A behavior over
time graph (BOTG) is used to show what happens to something over time. Whether it
is changes in the stock market or changes in the sea level, every graph tells a
story. This lesson helps students understand BOTGs. STELLA modeling and simulation
software, allows students to create models and run simulations of systems over time.
The results of simulations are displayed using visual representations such as BOTGs.
Word problems typically give students
a lot of trouble. They have difficulty understanding what is important in the problem
and in translating the words into mathematical equations. In this lesson, students
use STELLA modeling and simulation software to create a visual representation of
a problem involving a class trying to raise money by making school T-shirts.
In this lesson,
students use the basic building blocks of STELLA modeling and simulation software
to create a visual representation of a problem whereby two boys are trying to save
money for an iPod. Graphs showing different saving and spending patterns help students
understand the structure of linear functions.
This lesson expands
upon the Linear Functions lesson by introducing interest rates into an iPod savings
plan. Using STELLA modeling and simulation software, students create a visual representation
of the population dynamics of Malawi to better understand the differences between
linear and exponential functions.
This lesson introduces students to Newton's Law of Cooling through
a scenario driven model titled "Coffee with the President and the Prime Minister".
Students are able to explore Newton's Law by manipulating temperature differentials
and container insulating capacity.
This lesson explores the concepts
behind a simple pendulum. Investigate what effect, if any, string length, initial
displacement, and pendulum ball mass have on the amplitude, period, and frequency
of the pendulum's motion. Students can also see how the variables of simple harmonic
motion are related
This lesson uses
the "Virtual Bungee Jumping" model to explore the physics of a mass-spring system.
Students can manipulate mass and spring constant (number of bungee cords) and see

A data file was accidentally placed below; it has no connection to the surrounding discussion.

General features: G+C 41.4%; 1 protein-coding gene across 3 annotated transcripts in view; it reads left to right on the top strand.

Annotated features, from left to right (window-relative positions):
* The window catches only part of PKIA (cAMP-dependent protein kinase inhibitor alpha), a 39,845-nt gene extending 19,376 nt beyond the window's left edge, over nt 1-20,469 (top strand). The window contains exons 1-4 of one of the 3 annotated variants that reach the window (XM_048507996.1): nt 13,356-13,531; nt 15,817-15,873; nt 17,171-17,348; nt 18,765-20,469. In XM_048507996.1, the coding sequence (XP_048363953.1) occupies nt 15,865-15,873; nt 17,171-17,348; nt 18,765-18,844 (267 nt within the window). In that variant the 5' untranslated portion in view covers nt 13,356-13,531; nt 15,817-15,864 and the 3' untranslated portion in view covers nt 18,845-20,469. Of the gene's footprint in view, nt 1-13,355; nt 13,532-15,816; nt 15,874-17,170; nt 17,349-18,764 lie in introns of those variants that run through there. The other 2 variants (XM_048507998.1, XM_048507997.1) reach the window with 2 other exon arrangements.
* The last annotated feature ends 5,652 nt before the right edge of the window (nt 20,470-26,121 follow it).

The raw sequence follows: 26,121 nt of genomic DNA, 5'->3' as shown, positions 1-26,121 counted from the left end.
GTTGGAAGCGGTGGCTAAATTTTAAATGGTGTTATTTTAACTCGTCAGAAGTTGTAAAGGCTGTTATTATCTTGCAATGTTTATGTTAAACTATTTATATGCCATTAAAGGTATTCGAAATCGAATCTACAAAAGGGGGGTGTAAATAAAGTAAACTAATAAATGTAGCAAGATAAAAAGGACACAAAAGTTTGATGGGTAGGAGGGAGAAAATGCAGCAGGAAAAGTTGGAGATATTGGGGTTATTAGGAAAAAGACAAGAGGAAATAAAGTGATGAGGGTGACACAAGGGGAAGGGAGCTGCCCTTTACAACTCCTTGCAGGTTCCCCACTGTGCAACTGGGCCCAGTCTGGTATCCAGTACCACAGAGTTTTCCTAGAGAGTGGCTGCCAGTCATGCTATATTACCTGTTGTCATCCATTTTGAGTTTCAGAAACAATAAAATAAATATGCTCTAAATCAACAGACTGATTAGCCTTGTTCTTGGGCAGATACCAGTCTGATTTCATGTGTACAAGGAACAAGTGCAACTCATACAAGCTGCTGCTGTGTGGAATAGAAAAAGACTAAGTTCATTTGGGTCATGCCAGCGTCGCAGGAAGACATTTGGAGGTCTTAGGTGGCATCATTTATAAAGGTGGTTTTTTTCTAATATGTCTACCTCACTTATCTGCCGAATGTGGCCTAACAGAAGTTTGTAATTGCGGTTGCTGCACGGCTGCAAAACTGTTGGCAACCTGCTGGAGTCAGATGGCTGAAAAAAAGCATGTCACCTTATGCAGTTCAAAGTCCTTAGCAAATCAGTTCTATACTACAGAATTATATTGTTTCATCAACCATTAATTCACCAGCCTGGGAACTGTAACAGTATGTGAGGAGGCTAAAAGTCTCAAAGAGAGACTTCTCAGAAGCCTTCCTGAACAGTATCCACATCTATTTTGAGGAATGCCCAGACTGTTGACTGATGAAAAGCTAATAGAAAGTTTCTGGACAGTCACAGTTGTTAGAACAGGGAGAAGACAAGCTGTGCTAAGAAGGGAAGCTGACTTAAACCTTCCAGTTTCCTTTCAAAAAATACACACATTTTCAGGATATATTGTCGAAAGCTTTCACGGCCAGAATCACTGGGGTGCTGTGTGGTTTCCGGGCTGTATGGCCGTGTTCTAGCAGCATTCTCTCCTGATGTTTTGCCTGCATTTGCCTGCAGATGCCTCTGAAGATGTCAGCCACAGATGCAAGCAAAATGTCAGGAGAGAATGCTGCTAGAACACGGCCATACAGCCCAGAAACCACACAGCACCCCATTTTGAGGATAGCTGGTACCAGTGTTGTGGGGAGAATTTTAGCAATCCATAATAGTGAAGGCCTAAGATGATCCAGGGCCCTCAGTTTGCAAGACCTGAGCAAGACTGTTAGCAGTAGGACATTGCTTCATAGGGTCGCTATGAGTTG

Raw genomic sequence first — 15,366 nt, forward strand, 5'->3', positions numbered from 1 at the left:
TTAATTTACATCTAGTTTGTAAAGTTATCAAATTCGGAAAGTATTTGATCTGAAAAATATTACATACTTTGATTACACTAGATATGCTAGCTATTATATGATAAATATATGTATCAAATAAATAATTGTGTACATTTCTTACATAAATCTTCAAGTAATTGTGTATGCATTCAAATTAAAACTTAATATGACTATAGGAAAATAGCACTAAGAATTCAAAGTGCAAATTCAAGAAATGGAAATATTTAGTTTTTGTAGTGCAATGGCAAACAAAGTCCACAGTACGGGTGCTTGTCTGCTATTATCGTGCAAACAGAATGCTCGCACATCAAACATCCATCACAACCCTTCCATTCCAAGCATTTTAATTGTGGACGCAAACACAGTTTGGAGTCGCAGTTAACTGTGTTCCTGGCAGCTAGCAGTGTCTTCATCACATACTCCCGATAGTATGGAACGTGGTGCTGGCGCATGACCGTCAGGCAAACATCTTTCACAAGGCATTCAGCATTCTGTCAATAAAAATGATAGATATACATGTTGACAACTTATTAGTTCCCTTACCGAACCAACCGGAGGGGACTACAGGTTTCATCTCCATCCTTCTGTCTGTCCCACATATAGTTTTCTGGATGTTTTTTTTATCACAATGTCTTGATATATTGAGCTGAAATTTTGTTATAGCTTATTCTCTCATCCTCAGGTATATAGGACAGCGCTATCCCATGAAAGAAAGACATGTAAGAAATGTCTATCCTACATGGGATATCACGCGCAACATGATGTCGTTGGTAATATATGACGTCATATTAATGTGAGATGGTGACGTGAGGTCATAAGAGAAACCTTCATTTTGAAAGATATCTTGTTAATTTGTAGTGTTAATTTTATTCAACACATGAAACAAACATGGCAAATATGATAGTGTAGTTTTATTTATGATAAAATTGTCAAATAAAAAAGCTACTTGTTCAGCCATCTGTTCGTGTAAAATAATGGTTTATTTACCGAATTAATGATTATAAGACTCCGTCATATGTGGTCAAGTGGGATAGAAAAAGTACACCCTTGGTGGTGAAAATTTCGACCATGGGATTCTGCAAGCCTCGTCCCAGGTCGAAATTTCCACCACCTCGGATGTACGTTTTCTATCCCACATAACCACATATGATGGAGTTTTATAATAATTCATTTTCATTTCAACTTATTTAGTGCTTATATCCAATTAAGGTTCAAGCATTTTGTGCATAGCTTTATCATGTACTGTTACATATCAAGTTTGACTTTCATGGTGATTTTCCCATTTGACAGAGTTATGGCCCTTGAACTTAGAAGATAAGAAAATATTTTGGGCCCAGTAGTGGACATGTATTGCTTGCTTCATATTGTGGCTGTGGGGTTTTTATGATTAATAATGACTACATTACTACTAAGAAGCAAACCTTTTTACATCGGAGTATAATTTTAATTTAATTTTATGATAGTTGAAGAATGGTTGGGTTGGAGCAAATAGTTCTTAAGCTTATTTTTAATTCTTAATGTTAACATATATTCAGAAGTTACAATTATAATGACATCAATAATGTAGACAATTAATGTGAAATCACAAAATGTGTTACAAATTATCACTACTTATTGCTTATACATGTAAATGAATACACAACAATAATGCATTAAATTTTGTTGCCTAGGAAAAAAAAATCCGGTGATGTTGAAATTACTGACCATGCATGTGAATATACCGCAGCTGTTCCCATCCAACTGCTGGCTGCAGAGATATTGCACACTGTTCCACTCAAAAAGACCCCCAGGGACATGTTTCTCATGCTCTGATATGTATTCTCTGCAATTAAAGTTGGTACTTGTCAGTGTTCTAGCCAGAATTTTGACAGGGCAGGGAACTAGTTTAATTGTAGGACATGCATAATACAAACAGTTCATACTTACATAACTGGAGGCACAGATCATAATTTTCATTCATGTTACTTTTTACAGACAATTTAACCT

the resulting graphs of position vs. time, position vs. velocity, and restoring
force vs. position. In the extended experiments section, initial displacement and
force of gravity can also be manipulated.
The following activities
use STELLA to simulate filling or emptying a rain barrel with water. They were written
by Dr. Edward Gallaher and Diana M. Fisher, author of
Modeling Dynamic Systems: Lessons for a First Course to prepare students
for understanding a model used by medical researchers to study drug assimilation
in the human body.
This lesson uses the STEP function in STELLA to explore what happens
to the volume of water in a rain barrel if you increase/decrease the rate of water
flowing into it. Similarly, the PULSE function is used to simulate the impact of
dumping a bucket of water into a barrel at a specific time.
This lesson focuses on how water
drains out of a rain barrel. Students explore the use of different-sized spigots
to see the impact on the time it takes to drain the barrel.
Combining concepts from the previous two activities, this lesson
guides students to understanding the dynamics of steady state. What impact does
increasing or decreasing the flows have on the time it takes for the level of water
in a rain barrel to remain constant?
Building on the previous activity, this lesson explores what happens
when the outflow of one rain barrel flows into a second barrel.
How does the volume of water in the first barrel affect the volume in the second?